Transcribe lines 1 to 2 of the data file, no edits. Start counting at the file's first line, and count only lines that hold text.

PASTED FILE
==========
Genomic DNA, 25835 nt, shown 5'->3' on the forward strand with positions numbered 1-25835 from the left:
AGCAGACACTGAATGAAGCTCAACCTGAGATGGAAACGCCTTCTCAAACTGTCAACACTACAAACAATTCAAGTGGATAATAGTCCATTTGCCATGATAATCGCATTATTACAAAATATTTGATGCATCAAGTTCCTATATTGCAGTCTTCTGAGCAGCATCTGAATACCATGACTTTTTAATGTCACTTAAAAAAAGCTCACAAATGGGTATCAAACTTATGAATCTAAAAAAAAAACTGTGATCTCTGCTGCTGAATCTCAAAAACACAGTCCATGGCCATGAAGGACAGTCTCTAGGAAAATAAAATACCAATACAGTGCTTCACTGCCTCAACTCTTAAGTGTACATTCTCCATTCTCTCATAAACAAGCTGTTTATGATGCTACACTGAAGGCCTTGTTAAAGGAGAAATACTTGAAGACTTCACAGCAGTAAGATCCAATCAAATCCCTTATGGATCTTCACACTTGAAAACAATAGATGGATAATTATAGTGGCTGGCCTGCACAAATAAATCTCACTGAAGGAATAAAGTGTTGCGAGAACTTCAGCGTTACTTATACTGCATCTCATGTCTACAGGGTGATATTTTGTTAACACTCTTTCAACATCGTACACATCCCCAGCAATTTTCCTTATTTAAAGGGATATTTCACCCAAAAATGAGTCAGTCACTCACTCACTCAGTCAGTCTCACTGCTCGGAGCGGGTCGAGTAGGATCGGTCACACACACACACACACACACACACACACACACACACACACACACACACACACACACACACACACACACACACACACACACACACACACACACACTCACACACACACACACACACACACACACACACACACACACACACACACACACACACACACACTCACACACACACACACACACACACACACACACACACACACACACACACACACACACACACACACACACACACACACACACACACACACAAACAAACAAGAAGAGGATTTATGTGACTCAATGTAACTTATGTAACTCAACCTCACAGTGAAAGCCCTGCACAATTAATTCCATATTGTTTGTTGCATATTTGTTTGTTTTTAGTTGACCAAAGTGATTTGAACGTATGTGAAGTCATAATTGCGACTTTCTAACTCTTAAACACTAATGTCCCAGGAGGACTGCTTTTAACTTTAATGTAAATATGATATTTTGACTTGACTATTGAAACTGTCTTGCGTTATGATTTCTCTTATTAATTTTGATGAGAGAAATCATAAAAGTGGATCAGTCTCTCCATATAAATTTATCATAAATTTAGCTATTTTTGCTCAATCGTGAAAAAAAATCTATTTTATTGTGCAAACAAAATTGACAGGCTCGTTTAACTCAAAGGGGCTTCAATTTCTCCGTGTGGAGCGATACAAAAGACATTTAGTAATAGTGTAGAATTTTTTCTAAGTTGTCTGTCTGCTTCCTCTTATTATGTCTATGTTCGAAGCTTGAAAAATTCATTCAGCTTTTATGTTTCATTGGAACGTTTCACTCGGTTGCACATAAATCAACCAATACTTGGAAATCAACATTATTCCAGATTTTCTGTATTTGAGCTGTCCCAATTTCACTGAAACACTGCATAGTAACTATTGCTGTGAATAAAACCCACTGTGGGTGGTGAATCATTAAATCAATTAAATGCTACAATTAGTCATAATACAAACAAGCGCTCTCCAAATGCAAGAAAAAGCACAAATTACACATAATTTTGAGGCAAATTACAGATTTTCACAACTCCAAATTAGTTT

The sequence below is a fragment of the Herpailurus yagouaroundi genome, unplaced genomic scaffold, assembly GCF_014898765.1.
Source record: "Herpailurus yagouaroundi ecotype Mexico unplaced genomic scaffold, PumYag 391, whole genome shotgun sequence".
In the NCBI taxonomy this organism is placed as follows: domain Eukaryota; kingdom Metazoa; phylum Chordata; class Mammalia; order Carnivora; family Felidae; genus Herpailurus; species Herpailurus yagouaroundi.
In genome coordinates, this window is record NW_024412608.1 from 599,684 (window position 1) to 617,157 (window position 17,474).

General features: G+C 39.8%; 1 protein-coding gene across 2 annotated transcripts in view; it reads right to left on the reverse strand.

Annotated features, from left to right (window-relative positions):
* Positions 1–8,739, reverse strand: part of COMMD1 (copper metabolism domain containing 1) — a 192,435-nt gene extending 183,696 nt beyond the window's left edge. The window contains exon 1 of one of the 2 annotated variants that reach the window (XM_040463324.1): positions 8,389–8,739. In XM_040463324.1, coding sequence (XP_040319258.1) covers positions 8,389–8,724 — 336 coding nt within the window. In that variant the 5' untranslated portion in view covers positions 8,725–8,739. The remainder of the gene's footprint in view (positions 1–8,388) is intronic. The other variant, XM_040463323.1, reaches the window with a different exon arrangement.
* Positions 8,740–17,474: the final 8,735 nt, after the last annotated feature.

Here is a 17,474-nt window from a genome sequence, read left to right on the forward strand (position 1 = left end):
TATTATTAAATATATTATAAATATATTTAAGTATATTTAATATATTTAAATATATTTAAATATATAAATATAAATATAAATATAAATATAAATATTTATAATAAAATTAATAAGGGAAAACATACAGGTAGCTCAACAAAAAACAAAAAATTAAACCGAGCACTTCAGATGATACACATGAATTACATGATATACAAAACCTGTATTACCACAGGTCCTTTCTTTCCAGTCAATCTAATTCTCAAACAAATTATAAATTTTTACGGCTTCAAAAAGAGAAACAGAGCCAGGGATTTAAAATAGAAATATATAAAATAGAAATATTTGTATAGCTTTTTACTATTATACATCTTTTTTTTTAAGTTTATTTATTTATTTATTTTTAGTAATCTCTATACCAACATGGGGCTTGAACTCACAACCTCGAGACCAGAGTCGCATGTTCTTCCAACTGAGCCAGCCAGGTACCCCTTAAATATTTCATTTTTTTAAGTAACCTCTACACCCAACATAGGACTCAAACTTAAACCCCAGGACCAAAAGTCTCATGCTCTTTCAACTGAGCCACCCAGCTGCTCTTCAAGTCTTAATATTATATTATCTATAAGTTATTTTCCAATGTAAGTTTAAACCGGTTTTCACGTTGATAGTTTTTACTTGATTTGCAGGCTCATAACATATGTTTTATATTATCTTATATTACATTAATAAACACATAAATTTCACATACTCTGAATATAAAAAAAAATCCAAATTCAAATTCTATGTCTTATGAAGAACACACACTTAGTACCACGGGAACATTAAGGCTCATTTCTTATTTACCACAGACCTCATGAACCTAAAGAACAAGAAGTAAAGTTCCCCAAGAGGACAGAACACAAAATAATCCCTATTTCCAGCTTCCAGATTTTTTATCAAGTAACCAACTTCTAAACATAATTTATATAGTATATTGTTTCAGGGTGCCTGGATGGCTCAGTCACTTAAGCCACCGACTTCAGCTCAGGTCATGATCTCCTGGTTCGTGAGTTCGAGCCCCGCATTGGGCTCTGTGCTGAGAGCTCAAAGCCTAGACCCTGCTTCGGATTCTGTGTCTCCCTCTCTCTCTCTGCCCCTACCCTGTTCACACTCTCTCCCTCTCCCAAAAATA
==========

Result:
Genomic DNA, 25835 nt, shown 5'->3' on the forward strand with positions numbered 1-25835 from the left:
AGCAGACACTGAATGAAGCTCAACCTGAGATGGAAACGCCTTCTCAAACTGTCAACACTACAAACAATTCAAGTGGATAATAGTCCATTTGCCATGATAATCGCATTATTACAAAATATTTGATGCATCAAGTTCCTATATTGCAGTCTTCTGAGCAGCATCTGAATACCATGACTTTTTAATGTCACTTAAAAAAAGCTCACAAATGGGTATCAAACTTATGAATCTAAAAAAAAAACTGTGATCTCTGCTGCTGAATCTCAAAAACACAGTCCATGGCCATGAAGGACAGTCTCTAGGAAAATAAAATACCAATACAGTGCTTCACTGCCTCAACTCTTAAGTGTACATTCTCCATTCTCTCATAAACAAGCTGTTTATGATGCTACACTGAAGGCCTTGTTAAAGGAGAAATACTTGAAGACTTCACAGCAGTAAGATCCAATCAAATCCCTTATGGATCTTCACACTTGAAAACAATAGATGGATAATTATAGTGGCTGGCCTGCACAAATAAATCTCACTGAAGGAATAAAGTGTTGCGAGAACTTCAGCGTTACTTATACTGCATCTCATGTCTACAGGGTGATATTTTGTTAACACTCTTTCAACATCGTACACATCCCCAGCAATTTTCCTTATTTAAAGGGATATTTCACCCAAAAATGAGTCAGTCACTCACTCACTCAGTCAGTCTCACTGCTCGGAGCGGGTCGAGTAGGATCGGTCACACACACACACACACACACACACACACACACACACACACACACACACACACACACACACACACACACACACACACACACACACACACACACACTCACACACACACACACACACACACACACACACACACACACACACACACACACACACACACACTCACACACACACACACACACACACACACACACACACACACACACACACACACACACACACACACACACACACACACACACACACACACAAACAAACAAGAAGAGGATTTATGTGACTCAATGTAACTTATGTAACTCAACCTCACAGTGAAAGCCCTGCACAATTAATTCCATATTGTTTGTTGCATATTTGTTTGTTTTTAGTTGACCAAAGTGATTTGAACGTATGTGAAGTCATAATTGCGACTTTCTAACTCTTAAACACTAATGTCCCAGGAGGACTGCTTTTAACTTTAATGTAAATATGATATTTTGACTTGACTATTGAAACTGTCTTGCGTTATGATTTCTCTTATTAATTTTGATGAGAGAAATCATAAAAGTGGATCAGTCTCTCCATATAAATTTATCATAAATTTAGCTATTTTTGCTCAATCGTGAAAAAAAATCTATTTTATTGTGCAAACAAAATTGACAGGCTCGTTTAACTCAAAGGGGCTTCAATTTCTCCGTGTGGAGCGATACAAAAGACATTTAGTAATAGTGTAGAATTTTTTCTAAGTTGTCTGTCTGCTTCCTCTTATTATGTCTATGTTCGAAGCTTGAAAAATTCATTCAGCTTTTATGTTTCATTGGAACGTTTCACTCGGTTGCACATAAATCAACCAATACTTGGAAATCAACATTATTCCAGATTTTCTGTATTTGAGCTGTCCCAATTTCACTGAAACACTGCATAGTAACTATTGCTGTGAATAAAACCCACTGTGGGTGGTGAATCATTAAATCAATTAAATGCTACAATTAGTCATAATACAAACAAGCGCTCTCCAAATGCAAGAAAAAGCACAAATTACACATAATTTTGAGGCAAATTACAGATTTTCACAACTCCAAATTAGTTT